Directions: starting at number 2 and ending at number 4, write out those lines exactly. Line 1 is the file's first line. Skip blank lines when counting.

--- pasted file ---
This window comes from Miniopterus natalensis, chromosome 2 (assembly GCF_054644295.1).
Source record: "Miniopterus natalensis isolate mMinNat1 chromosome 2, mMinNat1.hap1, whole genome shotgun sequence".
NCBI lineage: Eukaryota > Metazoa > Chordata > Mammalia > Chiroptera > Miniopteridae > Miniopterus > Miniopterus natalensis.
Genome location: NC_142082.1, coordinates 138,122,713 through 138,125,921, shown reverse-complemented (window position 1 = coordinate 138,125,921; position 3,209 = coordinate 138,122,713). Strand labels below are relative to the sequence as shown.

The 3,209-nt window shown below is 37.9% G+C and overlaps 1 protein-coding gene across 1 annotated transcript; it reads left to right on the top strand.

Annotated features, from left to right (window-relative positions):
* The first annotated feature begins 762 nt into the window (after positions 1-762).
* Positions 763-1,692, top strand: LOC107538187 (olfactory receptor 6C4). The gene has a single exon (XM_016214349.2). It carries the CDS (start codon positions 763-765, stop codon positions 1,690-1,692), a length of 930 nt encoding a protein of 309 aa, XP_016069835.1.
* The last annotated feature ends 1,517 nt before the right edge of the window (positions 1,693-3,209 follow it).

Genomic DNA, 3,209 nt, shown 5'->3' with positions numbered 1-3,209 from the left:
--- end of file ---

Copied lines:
Source record: "Miniopterus natalensis isolate mMinNat1 chromosome 2, mMinNat1.hap1, whole genome shotgun sequence".
NCBI lineage: Eukaryota > Metazoa > Chordata > Mammalia > Chiroptera > Miniopteridae > Miniopterus > Miniopterus natalensis.
Genome location: NC_142082.1, coordinates 138,122,713 through 138,125,921, shown reverse-complemented (window position 1 = coordinate 138,125,921; position 3,209 = coordinate 138,122,713). Strand labels below are relative to the sequence as shown.